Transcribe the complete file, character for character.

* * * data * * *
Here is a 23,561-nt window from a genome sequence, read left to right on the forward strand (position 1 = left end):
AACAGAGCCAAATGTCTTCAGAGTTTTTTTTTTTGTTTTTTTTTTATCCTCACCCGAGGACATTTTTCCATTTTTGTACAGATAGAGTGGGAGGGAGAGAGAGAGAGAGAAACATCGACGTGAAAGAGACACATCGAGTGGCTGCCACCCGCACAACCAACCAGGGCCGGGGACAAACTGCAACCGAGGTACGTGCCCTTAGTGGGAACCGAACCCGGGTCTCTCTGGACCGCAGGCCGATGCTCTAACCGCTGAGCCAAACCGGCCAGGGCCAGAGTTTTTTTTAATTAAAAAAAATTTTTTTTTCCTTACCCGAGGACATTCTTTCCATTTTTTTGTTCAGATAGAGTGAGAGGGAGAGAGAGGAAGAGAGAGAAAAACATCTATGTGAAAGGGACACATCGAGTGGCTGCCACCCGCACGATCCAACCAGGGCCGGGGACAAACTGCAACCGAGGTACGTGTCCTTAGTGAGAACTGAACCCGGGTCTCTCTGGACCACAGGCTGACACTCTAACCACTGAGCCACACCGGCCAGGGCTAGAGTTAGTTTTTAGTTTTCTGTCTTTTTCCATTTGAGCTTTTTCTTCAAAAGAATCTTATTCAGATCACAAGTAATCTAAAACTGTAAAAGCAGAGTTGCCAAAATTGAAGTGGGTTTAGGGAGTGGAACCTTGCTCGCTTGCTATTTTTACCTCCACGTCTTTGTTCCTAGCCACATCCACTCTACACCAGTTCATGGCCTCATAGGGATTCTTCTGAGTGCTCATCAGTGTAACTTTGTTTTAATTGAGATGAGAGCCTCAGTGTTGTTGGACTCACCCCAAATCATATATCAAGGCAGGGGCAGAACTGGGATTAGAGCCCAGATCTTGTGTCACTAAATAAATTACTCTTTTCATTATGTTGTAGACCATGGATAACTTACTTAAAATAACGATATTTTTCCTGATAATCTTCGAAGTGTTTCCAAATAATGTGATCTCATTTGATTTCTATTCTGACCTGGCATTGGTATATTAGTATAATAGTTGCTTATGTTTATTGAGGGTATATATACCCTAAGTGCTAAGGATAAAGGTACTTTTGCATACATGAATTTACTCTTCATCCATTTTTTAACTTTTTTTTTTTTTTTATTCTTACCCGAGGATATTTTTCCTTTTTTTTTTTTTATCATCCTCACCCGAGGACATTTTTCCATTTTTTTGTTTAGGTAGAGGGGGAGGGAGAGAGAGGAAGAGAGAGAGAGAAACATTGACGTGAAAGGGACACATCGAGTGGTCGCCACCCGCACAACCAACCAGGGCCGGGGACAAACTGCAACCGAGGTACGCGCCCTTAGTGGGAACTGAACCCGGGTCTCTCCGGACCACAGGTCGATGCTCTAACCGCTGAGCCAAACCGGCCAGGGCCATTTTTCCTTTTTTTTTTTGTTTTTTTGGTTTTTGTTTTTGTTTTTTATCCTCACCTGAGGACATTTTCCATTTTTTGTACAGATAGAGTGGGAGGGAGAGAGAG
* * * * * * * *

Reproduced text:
Here is a 23,561-nt window from a genome sequence, read left to right on the forward strand (position 1 = left end):
AACAGAGCCAAATGTCTTCAGAGTTTTTTTTTTTGTTTTTTTTTTATCCTCACCCGAGGACATTTTTCCATTTTTGTACAGATAGAGTGGGAGGGAGAGAGAGAGAGAGAAACATCGACGTGAAAGAGACACATCGAGTGGCTGCCACCCGCACAACCAACCAGGGCCGGGGACAAACTGCAACCGAGGTACGTGCCCTTAGTGGGAACCGAACCCGGGTCTCTCTGGACCGCAGGCCGATGCTCTAACCGCTGAGCCAAACCGGCCAGGGCCAGAGTTTTTTTTAATTAAAAAAAATTTTTTTTTCCTTACCCGAGGACATTCTTTCCATTTTTTTGTTCAGATAGAGTGAGAGGGAGAGAGAGGAAGAGAGAGAAAAACATCTATGTGAAAGGGACACATCGAGTGGCTGCCACCCGCACGATCCAACCAGGGCCGGGGACAAACTGCAACCGAGGTACGTGTCCTTAGTGAGAACTGAACCCGGGTCTCTCTGGACCACAGGCTGACACTCTAACCACTGAGCCACACCGGCCAGGGCTAGAGTTAGTTTTTAGTTTTCTGTCTTTTTCCATTTGAGCTTTTTCTTCAAAAGAATCTTATTCAGATCACAAGTAATCTAAAACTGTAAAAGCAGAGTTGCCAAAATTGAAGTGGGTTTAGGGAGTGGAACCTTGCTCGCTTGCTATTTTTACCTCCACGTCTTTGTTCCTAGCCACATCCACTCTACACCAGTTCATGGCCTCATAGGGATTCTTCTGAGTGCTCATCAGTGTAACTTTGTTTTAATTGAGATGAGAGCCTCAGTGTTGTTGGACTCACCCCAAATCATATATCAAGGCAGGGGCAGAACTGGGATTAGAGCCCAGATCTTGTGTCACTAAATAAATTACTCTTTTCATTATGTTGTAGACCATGGATAACTTACTTAAAATAACGATATTTTTCCTGATAATCTTCGAAGTGTTTCCAAATAATGTGATCTCATTTGATTTCTATTCTGACCTGGCATTGGTATATTAGTATAATAGTTGCTTATGTTTATTGAGGGTATATATACCCTAAGTGCTAAGGATAAAGGTACTTTTGCATACATGAATTTACTCTTCATCCATTTTTTAACTTTTTTTTTTTTTTTATTCTTACCCGAGGATATTTTTCCTTTTTTTTTTTTTATCATCCTCACCCGAGGACATTTTTCCATTTTTTTGTTTAGGTAGAGGGGGAGGGAGAGAGAGGAAGAGAGAGAGAGAAACATTGACGTGAAAGGGACACATCGAGTGGTCGCCACCCGCACAACCAACCAGGGCCGGGGACAAACTGCAACCGAGGTACGCGCCCTTAGTGGGAACTGAACCCGGGTCTCTCCGGACCACAGGTCGATGCTCTAACCGCTGAGCCAAACCGGCCAGGGCCATTTTTCCTTTTTTTTTTTGTTTTTTTGGTTTTTGTTTTTGTTTTTTATCCTCACCTGAGGACATTTTCCATTTTTTGTACAGATAGAGTGGGAGGGAGAGAGAG